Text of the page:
Posts : 157
    Join date : 2012-01-31

    Re: bad bias on st70

    Post by hawaii.ken on Fri Mar 29, 2013 10:09 pm

    bongoman wrote:Question; I'm told that bypassing the russion oil caps with small poly's helps with the high frequencies. Any chance thats true? Maybe someone has tried it.
    Wait until you get about a hundred hours break-in on your oil caps before try the bypass caps. You might like the way it sounds without them.

    I've seen reports on using small polypropylene or teflon bypass caps but everyone's taste is different.

    Posts : 1441
    Join date : 2008-11-30

    Re: bad bias on st70

    Post by tubes4hifi on Sat Mar 30, 2013 12:06 am

    typical problem and typical solution - 99% of ALL the problems Bob and I get are bad solder connections.
    Could be the way you bought the amp (an old one) or could be the way you put a new one together.
    Something to think about - based on my 50 years of experience in electronics.
    You are better off learning (thru practice, of course) good soldering techniques before doing a project.
    There are literally dozens of soldering videos on YouTube - some of them are really good!
    AND you are better off using high heat for 2-3 seconds then low heat for 5-10 seconds.
    After buying a new 25 or 30 watt solder iron every year for about ten years, I bought a 40 watt Weller temperature controlled iron,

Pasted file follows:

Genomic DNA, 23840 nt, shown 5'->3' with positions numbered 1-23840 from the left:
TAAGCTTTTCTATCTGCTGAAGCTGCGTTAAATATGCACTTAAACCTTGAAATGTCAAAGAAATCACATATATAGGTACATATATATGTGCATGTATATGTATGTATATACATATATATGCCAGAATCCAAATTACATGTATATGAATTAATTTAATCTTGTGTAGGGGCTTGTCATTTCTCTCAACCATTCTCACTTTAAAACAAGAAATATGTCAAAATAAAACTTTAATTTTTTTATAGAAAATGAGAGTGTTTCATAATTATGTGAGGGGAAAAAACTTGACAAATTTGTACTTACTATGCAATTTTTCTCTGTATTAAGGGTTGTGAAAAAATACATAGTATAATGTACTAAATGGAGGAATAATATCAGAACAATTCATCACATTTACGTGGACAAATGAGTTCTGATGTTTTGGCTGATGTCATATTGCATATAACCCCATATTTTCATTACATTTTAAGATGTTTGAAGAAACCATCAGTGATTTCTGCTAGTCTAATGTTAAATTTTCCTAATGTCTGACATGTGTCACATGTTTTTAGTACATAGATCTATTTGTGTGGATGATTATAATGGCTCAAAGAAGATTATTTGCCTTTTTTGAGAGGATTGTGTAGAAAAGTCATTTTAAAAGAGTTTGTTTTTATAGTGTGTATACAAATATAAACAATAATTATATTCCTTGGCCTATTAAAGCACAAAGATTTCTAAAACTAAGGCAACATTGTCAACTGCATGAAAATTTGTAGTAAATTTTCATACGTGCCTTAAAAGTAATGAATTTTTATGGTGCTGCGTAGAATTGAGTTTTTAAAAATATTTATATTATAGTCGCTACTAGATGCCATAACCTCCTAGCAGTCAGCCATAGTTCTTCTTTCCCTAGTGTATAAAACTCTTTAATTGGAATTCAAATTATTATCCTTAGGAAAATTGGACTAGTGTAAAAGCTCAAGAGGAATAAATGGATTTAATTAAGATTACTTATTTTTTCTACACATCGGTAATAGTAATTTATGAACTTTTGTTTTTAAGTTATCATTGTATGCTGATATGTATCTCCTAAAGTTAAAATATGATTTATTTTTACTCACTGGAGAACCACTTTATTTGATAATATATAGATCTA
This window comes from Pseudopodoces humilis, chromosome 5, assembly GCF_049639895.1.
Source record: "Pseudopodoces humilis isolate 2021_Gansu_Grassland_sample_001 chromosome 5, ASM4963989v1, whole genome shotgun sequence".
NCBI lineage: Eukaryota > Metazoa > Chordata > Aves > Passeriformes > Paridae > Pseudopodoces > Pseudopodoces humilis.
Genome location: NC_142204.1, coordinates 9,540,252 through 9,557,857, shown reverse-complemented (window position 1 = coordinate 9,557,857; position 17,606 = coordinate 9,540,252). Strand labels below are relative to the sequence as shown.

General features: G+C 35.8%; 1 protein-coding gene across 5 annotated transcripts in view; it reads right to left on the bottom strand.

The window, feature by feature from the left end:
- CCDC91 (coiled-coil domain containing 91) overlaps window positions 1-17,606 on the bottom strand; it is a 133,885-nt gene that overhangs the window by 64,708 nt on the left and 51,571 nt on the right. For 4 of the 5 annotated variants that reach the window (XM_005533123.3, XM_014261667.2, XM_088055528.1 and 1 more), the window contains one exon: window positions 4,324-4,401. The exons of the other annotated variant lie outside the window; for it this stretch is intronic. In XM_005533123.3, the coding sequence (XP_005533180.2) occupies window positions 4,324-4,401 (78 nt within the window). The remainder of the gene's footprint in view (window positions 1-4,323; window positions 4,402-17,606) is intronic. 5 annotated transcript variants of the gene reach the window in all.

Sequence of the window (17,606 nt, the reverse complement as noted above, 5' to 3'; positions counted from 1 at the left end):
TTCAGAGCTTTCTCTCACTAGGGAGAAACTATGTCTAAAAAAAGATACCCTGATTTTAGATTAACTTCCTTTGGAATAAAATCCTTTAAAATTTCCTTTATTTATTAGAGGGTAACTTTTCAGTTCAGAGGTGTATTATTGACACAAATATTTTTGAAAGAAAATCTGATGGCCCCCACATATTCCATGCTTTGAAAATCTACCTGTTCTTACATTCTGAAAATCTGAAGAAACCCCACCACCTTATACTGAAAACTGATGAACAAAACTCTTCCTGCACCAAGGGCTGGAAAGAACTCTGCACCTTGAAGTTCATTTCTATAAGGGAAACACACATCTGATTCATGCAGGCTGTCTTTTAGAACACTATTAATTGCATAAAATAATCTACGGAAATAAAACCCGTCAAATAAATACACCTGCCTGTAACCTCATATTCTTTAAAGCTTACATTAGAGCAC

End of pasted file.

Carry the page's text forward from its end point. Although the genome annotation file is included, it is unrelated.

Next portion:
been using it for about ten years now. I run it at nearly full temp (I'd say 11 on a scale of 10, you know, like the movie joke)
    but it's 4.5 on a scale of 5. A good solder joint at high heat never takes more than 2-3 seconds. Practice!
    This is kind of funny but it has stuck with me for 50 years, because my high school electronics teacher was a little crazy.
    He didn't use a typical 30 or 40 watt solder iron. He used a 140 watt solder gun with a nichrome wire installed instead of
    the usual huge copper element (those things were made to solder chassis parts, not PCBs) but he could solder anything in about 1/2 second with that heat.
    Any longer and of course the nichrome wire tip would break, just like a fuse does.
    The key - you have to heat the PCB AND the resistor/cap/whatever at the same exact time, AND use flux or good solder (here's my pitch for Kester 44).
    Put a small amount of solder on a freshly cleaned tip EVERY SINGLE time you solder a connection, and then you'll see.
    If the tip isn't clean, or there is not a tiny amount of solder on the tip, you don't get heat transfer to the board or the parts leads.
    Then it takes 5-10 seconds, meanwhile the board and the part get burnt. Do it hot and fast, not cool and slow !!!!!!!


    Posts : 6
    Join date : 2011-02-02


    Post by bongoman on Sat Mar 30, 2013 12:39 pm

    I agree and I have listened to this advice carefully. In the past. I use a 60 watt weller iron. I also get mostly nice; shiny cones but this time I might have underdone a spot. As I say; It also might have been that only one speaker lead was connected. Who knows? But that is good advice regarding soldering. Like basketball; it's all in the fundamentals. And being real tall.

    Sponsored content

    Re: bad bias on st70

    Post by Sponsored content

      Current date/time is Sun May 27, 2018 8:43 am